Types of HDPE Plastic

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HDPE plastics are used to make a variety of bottles and containers.

HDPE stands for high density polyethylene. It is a commonly-used thermoplastic resin made from natural gas or obtained through refining petroleum. Polyethylene can undergo a low- or high-pressure process of forming polymer chains (polymerization). High-density polyethylene has longer chains with fewer side branches that provides higher crystallinity, and thus greater stiffness, hardness, strength and heat resistance. HDPE is designated with the recycling code No. 2. All No. 2 plastics are some type of HDPE.


Blow-molded HDPE

Blow molding is a manufacturing process that involves melting plastic and shaping it into a preform. Next, pressurized gas expands the hot preform which is then pressed against a mold cavity. Blow molding is commonly used for milk and detergent containers.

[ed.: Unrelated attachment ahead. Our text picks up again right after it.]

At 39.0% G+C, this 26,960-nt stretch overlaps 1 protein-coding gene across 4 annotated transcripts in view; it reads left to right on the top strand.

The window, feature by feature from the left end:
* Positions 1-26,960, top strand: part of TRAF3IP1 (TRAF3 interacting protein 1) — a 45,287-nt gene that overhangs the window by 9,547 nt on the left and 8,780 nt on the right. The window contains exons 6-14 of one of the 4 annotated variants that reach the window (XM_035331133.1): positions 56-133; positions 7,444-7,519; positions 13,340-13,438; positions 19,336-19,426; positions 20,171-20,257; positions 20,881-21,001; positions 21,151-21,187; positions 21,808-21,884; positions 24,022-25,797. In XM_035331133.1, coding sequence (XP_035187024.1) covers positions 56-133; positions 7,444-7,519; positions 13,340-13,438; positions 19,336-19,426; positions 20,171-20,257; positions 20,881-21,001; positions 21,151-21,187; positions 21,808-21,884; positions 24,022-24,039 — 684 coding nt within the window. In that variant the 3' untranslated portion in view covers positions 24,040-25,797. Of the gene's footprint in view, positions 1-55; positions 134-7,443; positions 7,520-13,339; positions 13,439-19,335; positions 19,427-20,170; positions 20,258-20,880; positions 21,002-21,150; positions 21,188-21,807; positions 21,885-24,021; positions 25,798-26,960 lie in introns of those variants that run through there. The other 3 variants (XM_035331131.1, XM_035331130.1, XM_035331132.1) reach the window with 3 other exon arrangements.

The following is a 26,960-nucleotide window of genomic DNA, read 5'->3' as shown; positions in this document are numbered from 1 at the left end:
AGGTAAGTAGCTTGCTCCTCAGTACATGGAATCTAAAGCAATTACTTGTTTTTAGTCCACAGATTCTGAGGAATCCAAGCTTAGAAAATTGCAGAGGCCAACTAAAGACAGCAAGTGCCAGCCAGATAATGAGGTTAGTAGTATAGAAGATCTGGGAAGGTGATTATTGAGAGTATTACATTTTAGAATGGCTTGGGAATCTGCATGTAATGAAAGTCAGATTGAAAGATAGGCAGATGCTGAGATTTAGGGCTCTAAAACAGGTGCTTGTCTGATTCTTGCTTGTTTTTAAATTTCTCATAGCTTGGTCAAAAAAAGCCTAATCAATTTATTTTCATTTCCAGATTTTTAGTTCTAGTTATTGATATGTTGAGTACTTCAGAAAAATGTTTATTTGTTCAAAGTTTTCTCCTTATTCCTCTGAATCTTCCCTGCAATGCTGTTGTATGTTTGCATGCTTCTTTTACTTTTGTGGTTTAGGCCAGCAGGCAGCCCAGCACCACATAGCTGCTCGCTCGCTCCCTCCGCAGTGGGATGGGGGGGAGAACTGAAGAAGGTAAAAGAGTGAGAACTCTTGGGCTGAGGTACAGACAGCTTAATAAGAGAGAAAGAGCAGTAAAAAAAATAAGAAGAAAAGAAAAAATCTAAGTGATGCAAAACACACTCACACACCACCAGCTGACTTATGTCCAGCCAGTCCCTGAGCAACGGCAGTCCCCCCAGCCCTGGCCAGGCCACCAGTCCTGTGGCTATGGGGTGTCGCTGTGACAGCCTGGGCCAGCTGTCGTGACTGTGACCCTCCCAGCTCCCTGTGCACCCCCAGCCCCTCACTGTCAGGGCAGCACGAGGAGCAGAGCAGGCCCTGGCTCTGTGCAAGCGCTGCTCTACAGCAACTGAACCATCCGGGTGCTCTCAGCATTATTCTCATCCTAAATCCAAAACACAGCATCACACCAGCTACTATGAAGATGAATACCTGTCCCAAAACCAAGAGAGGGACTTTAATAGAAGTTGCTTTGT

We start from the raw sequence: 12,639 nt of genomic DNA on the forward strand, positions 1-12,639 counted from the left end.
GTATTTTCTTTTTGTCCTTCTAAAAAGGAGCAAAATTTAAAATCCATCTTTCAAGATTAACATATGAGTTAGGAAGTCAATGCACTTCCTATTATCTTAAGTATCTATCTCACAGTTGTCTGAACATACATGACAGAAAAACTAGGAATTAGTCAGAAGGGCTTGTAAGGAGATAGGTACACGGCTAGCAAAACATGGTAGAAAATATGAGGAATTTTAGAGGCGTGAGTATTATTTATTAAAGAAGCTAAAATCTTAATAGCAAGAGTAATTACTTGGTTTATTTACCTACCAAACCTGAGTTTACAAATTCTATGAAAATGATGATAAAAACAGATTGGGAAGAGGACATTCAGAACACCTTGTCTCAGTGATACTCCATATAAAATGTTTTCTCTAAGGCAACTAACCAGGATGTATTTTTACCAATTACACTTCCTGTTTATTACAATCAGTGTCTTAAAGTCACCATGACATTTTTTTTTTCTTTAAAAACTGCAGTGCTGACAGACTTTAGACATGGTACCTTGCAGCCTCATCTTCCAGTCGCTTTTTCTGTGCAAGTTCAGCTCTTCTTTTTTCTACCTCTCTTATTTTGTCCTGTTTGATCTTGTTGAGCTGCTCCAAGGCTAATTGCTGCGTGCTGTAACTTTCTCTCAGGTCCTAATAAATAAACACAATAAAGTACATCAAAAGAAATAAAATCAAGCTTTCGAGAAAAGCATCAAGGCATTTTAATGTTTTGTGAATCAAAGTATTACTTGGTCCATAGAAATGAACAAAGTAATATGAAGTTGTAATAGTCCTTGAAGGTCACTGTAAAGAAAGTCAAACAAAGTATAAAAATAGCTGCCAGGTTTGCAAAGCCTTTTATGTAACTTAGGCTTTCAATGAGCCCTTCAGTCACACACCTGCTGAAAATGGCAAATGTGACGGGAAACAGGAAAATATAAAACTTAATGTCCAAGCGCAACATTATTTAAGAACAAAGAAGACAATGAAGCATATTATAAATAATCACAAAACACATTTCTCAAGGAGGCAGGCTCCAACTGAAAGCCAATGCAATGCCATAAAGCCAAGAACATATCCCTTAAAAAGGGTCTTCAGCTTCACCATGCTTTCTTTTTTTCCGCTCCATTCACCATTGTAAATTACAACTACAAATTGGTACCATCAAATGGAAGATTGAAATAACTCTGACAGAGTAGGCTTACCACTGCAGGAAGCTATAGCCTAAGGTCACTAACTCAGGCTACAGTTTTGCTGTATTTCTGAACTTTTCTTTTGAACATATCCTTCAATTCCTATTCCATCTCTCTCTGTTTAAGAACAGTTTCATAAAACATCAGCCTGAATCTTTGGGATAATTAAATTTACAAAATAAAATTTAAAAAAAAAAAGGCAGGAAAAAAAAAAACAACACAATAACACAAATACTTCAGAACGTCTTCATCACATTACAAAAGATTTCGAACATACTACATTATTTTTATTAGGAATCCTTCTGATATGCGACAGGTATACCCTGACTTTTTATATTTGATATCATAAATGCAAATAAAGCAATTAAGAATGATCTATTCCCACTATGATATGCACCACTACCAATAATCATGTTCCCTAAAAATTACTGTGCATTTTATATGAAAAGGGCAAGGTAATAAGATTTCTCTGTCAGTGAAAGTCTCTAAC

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Injection-molded HDPE

An injection-mold process consists of delivering material into a heated barrel and then mixing and forcing it into a mold cavity. The plastic cools and hardens to the configuration of the mold cavity. The cavity is generally comprised of steel or aluminum and designed specifically to form the features of the desired shape. Injection molding is commonly used for butter and yogurt containers.


Colored and natural HDPE

HDPE can also involve additive color pigments mixed in when the plastic is heated. Natural HDPE refers to a clear or semi-translucent color. These bottles have good barrier properties and stiffness and are good for packaging products that do not last long, such as milk. Colored HDPE containers have better stress crack resistance as the pigments help enforce chemical resistance. They are commonly used for products such as laundry detergent and shampoo that have long shelf lives.



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